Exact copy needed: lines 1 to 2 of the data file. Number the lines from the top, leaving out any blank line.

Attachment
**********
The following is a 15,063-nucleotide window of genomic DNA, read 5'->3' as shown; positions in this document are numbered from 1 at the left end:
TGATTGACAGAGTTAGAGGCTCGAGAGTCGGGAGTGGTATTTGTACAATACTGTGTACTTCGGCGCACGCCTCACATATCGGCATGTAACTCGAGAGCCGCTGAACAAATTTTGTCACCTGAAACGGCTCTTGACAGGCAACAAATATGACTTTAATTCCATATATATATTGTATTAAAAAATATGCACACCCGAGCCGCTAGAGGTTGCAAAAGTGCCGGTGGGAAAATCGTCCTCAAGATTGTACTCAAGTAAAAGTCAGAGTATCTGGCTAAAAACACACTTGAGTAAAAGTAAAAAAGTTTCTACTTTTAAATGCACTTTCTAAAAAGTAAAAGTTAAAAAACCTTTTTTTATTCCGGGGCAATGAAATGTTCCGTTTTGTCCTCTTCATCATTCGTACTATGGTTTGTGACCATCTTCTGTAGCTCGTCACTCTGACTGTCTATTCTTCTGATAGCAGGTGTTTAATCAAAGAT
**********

The following is a 15,063-nucleotide window of genomic DNA, read 5'->3' as shown; positions in this document are numbered from 1 at the left end:
TGATTGACAGAGTTAGAGGCTCGAGAGTCGGGAGTGGTATTTGTACAATACTGTGTACTTCGGCGCACGCCTCACATATCGGCATGTAACTCGAGAGCCGCTGAACAAATTTTGTCACCTGAAACGGCTCTTGACAGGCAACAAATATGACTTTAATTCCATATATATATTGTATTAAAAAATATGCACACCCGAGCCGCTAGAGGTTGCAAAAGTGCCGGTGGGAAAATCGTCCTCAAGATTGTACTCAAGTAAAAGTCAGAGTATCTGGCTAAAAACACACTTGAGTAAAAGTAAAAAAGTTTCTACTTTTAAATGCACTTTCTAAAAAGTAAAAGTTAAAAAACCTTTTTTTATTCCGGGGCAATGAAATGTTCCGTTTTGTCCTCTTCATCATTCGTACTATGGTTTGTGACCATCTTCTGTAGCTCGTCACTCTGACTGTCTATTCTTCTGATAGCAGGTGTTTAATCAAAGAT